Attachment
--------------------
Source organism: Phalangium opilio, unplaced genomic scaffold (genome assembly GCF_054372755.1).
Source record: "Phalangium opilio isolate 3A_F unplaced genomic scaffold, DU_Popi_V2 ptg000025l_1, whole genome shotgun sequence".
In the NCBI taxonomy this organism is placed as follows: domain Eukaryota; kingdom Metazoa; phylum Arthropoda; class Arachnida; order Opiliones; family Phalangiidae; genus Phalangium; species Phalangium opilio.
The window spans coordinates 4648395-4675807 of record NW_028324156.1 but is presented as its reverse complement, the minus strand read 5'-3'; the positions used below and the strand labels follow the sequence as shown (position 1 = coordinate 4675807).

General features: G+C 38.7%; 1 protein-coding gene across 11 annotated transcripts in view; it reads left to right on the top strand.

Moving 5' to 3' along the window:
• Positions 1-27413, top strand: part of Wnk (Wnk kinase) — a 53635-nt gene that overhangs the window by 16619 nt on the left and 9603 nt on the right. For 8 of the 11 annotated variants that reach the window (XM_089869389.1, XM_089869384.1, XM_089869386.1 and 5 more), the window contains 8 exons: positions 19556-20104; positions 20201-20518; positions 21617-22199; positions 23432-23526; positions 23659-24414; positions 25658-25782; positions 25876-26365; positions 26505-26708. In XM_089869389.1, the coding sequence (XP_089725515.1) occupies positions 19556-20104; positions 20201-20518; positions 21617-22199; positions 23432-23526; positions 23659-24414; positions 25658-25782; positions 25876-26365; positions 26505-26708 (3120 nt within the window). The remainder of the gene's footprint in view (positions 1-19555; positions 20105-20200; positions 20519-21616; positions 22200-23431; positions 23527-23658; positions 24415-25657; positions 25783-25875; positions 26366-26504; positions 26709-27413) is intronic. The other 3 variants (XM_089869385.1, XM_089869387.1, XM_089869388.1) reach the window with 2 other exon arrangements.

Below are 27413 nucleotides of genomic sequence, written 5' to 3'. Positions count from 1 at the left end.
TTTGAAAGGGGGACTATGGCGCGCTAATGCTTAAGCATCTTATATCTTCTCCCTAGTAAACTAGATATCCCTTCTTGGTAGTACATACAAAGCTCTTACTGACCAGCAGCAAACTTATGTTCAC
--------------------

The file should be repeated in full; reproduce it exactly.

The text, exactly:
Source organism: Phalangium opilio, unplaced genomic scaffold (genome assembly GCF_054372755.1).
Source record: "Phalangium opilio isolate 3A_F unplaced genomic scaffold, DU_Popi_V2 ptg000025l_1, whole genome shotgun sequence".
In the NCBI taxonomy this organism is placed as follows: domain Eukaryota; kingdom Metazoa; phylum Arthropoda; class Arachnida; order Opiliones; family Phalangiidae; genus Phalangium; species Phalangium opilio.
The window spans coordinates 4648395-4675807 of record NW_028324156.1 but is presented as its reverse complement, the minus strand read 5'-3'; the positions used below and the strand labels follow the sequence as shown (position 1 = coordinate 4675807).

General features: G+C 38.7%; 1 protein-coding gene across 11 annotated transcripts in view; it reads left to right on the top strand.

Moving 5' to 3' along the window:
• Positions 1-27413, top strand: part of Wnk (Wnk kinase) — a 53635-nt gene that overhangs the window by 16619 nt on the left and 9603 nt on the right. For 8 of the 11 annotated variants that reach the window (XM_089869389.1, XM_089869384.1, XM_089869386.1 and 5 more), the window contains 8 exons: positions 19556-20104; positions 20201-20518; positions 21617-22199; positions 23432-23526; positions 23659-24414; positions 25658-25782; positions 25876-26365; positions 26505-26708. In XM_089869389.1, the coding sequence (XP_089725515.1) occupies positions 19556-20104; positions 20201-20518; positions 21617-22199; positions 23432-23526; positions 23659-24414; positions 25658-25782; positions 25876-26365; positions 26505-26708 (3120 nt within the window). The remainder of the gene's footprint in view (positions 1-19555; positions 20105-20200; positions 20519-21616; positions 22200-23431; positions 23527-23658; positions 24415-25657; positions 25783-25875; positions 26366-26504; positions 26709-27413) is intronic. The other 3 variants (XM_089869385.1, XM_089869387.1, XM_089869388.1) reach the window with 2 other exon arrangements.

Below are 27413 nucleotides of genomic sequence, written 5' to 3'. Positions count from 1 at the left end.
TTTGAAAGGGGGACTATGGCGCGCTAATGCTTAAGCATCTTATATCTTCTCCCTAGTAAACTAGATATCCCTTCTTGGTAGTACATACAAAGCTCTTACTGACCAGCAGCAAACTTATGTTCAC